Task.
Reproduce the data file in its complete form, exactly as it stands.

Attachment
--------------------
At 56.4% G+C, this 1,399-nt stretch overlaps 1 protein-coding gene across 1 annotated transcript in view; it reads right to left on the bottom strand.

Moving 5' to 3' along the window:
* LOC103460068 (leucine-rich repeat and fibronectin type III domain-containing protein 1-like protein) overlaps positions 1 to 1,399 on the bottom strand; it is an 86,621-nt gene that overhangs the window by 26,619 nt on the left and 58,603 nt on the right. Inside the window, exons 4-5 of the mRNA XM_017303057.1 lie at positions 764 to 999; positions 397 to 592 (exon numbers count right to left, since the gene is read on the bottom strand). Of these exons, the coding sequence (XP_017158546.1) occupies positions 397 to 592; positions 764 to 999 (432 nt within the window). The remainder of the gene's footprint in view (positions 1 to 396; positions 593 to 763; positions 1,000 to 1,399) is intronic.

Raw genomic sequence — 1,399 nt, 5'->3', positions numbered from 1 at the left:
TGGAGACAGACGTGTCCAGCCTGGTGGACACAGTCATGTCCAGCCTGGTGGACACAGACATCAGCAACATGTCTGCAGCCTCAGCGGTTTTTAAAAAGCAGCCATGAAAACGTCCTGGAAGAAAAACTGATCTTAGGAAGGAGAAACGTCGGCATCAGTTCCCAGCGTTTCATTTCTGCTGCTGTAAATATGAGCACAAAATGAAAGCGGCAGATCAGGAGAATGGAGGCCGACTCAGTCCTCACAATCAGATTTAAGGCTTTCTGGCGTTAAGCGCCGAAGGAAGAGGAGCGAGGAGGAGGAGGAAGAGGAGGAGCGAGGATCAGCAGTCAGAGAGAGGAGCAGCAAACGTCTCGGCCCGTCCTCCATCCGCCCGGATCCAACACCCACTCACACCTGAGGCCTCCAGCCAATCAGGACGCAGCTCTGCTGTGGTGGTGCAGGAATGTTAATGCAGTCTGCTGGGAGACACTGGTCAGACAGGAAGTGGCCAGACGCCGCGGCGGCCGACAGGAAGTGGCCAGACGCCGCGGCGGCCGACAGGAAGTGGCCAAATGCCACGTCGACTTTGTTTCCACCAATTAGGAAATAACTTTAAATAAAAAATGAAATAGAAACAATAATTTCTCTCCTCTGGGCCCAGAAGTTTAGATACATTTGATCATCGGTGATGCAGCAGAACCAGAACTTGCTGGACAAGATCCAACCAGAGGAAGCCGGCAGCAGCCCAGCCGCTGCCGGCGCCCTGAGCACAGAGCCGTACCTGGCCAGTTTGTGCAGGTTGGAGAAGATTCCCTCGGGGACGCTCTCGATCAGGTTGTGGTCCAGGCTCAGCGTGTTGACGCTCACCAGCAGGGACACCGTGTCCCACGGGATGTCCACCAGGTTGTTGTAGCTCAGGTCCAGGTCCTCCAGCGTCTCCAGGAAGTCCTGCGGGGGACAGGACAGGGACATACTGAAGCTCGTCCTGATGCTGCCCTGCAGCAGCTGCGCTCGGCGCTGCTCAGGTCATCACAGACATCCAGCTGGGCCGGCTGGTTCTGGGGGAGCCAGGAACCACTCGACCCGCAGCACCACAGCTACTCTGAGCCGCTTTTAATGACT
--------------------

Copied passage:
At 56.4% G+C, this 1,399-nt stretch overlaps 1 protein-coding gene across 1 annotated transcript in view; it reads right to left on the bottom strand.

Moving 5' to 3' along the window:
* LOC103460068 (leucine-rich repeat and fibronectin type III domain-containing protein 1-like protein) overlaps positions 1 to 1,399 on the bottom strand; it is an 86,621-nt gene that overhangs the window by 26,619 nt on the left and 58,603 nt on the right. Inside the window, exons 4-5 of the mRNA XM_017303057.1 lie at positions 764 to 999; positions 397 to 592 (exon numbers count right to left, since the gene is read on the bottom strand). Of these exons, the coding sequence (XP_017158546.1) occupies positions 397 to 592; positions 764 to 999 (432 nt within the window). The remainder of the gene's footprint in view (positions 1 to 396; positions 593 to 763; positions 1,000 to 1,399) is intronic.

Raw genomic sequence — 1,399 nt, 5'->3', positions numbered from 1 at the left:
TGGAGACAGACGTGTCCAGCCTGGTGGACACAGTCATGTCCAGCCTGGTGGACACAGACATCAGCAACATGTCTGCAGCCTCAGCGGTTTTTAAAAAGCAGCCATGAAAACGTCCTGGAAGAAAAACTGATCTTAGGAAGGAGAAACGTCGGCATCAGTTCCCAGCGTTTCATTTCTGCTGCTGTAAATATGAGCACAAAATGAAAGCGGCAGATCAGGAGAATGGAGGCCGACTCAGTCCTCACAATCAGATTTAAGGCTTTCTGGCGTTAAGCGCCGAAGGAAGAGGAGCGAGGAGGAGGAGGAAGAGGAGGAGCGAGGATCAGCAGTCAGAGAGAGGAGCAGCAAACGTCTCGGCCCGTCCTCCATCCGCCCGGATCCAACACCCACTCACACCTGAGGCCTCCAGCCAATCAGGACGCAGCTCTGCTGTGGTGGTGCAGGAATGTTAATGCAGTCTGCTGGGAGACACTGGTCAGACAGGAAGTGGCCAGACGCCGCGGCGGCCGACAGGAAGTGGCCAGACGCCGCGGCGGCCGACAGGAAGTGGCCAAATGCCACGTCGACTTTGTTTCCACCAATTAGGAAATAACTTTAAATAAAAAATGAAATAGAAACAATAATTTCTCTCCTCTGGGCCCAGAAGTTTAGATACATTTGATCATCGGTGATGCAGCAGAACCAGAACTTGCTGGACAAGATCCAACCAGAGGAAGCCGGCAGCAGCCCAGCCGCTGCCGGCGCCCTGAGCACAGAGCCGTACCTGGCCAGTTTGTGCAGGTTGGAGAAGATTCCCTCGGGGACGCTCTCGATCAGGTTGTGGTCCAGGCTCAGCGTGTTGACGCTCACCAGCAGGGACACCGTGTCCCACGGGATGTCCACCAGGTTGTTGTAGCTCAGGTCCAGGTCCTCCAGCGTCTCCAGGAAGTCCTGCGGGGGACAGGACAGGGACATACTGAAGCTCGTCCTGATGCTGCCCTGCAGCAGCTGCGCTCGGCGCTGCTCAGGTCATCACAGACATCCAGCTGGGCCGGCTGGTTCTGGGGGAGCCAGGAACCACTCGACCCGCAGCACCACAGCTACTCTGAGCCGCTTTTAATGACT